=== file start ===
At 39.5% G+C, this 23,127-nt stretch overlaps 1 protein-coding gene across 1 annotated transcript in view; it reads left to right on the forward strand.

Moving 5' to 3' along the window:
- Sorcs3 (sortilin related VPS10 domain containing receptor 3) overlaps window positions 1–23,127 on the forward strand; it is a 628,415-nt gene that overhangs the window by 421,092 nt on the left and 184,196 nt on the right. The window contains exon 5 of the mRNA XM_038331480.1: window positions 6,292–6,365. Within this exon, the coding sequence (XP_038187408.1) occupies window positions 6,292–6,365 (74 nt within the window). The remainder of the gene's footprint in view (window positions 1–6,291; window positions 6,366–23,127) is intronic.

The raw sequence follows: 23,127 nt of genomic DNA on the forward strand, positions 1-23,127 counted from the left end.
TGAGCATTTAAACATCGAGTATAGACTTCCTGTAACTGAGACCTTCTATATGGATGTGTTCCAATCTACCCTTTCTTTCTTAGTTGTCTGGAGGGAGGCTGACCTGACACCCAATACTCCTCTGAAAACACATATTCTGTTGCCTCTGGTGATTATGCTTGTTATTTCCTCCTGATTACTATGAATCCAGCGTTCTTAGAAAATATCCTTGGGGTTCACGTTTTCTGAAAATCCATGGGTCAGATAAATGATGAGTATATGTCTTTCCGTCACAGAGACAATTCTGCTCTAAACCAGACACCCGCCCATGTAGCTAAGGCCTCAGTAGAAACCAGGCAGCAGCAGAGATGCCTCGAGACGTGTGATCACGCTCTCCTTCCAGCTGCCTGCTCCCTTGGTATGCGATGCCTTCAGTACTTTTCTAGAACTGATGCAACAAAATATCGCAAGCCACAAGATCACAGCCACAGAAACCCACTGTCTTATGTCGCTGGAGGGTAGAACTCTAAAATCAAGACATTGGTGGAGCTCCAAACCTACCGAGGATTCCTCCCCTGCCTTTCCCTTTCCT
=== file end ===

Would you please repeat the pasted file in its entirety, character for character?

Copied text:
At 39.5% G+C, this 23,127-nt stretch overlaps 1 protein-coding gene across 1 annotated transcript in view; it reads left to right on the forward strand.

Moving 5' to 3' along the window:
- Sorcs3 (sortilin related VPS10 domain containing receptor 3) overlaps window positions 1–23,127 on the forward strand; it is a 628,415-nt gene that overhangs the window by 421,092 nt on the left and 184,196 nt on the right. The window contains exon 5 of the mRNA XM_038331480.1: window positions 6,292–6,365. Within this exon, the coding sequence (XP_038187408.1) occupies window positions 6,292–6,365 (74 nt within the window). The remainder of the gene's footprint in view (window positions 1–6,291; window positions 6,366–23,127) is intronic.

The raw sequence follows: 23,127 nt of genomic DNA on the forward strand, positions 1-23,127 counted from the left end.
TGAGCATTTAAACATCGAGTATAGACTTCCTGTAACTGAGACCTTCTATATGGATGTGTTCCAATCTACCCTTTCTTTCTTAGTTGTCTGGAGGGAGGCTGACCTGACACCCAATACTCCTCTGAAAACACATATTCTGTTGCCTCTGGTGATTATGCTTGTTATTTCCTCCTGATTACTATGAATCCAGCGTTCTTAGAAAATATCCTTGGGGTTCACGTTTTCTGAAAATCCATGGGTCAGATAAATGATGAGTATATGTCTTTCCGTCACAGAGACAATTCTGCTCTAAACCAGACACCCGCCCATGTAGCTAAGGCCTCAGTAGAAACCAGGCAGCAGCAGAGATGCCTCGAGACGTGTGATCACGCTCTCCTTCCAGCTGCCTGCTCCCTTGGTATGCGATGCCTTCAGTACTTTTCTAGAACTGATGCAACAAAATATCGCAAGCCACAAGATCACAGCCACAGAAACCCACTGTCTTATGTCGCTGGAGGGTAGAACTCTAAAATCAAGACATTGGTGGAGCTCCAAACCTACCGAGGATTCCTCCCCTGCCTTTCCCTTTCCT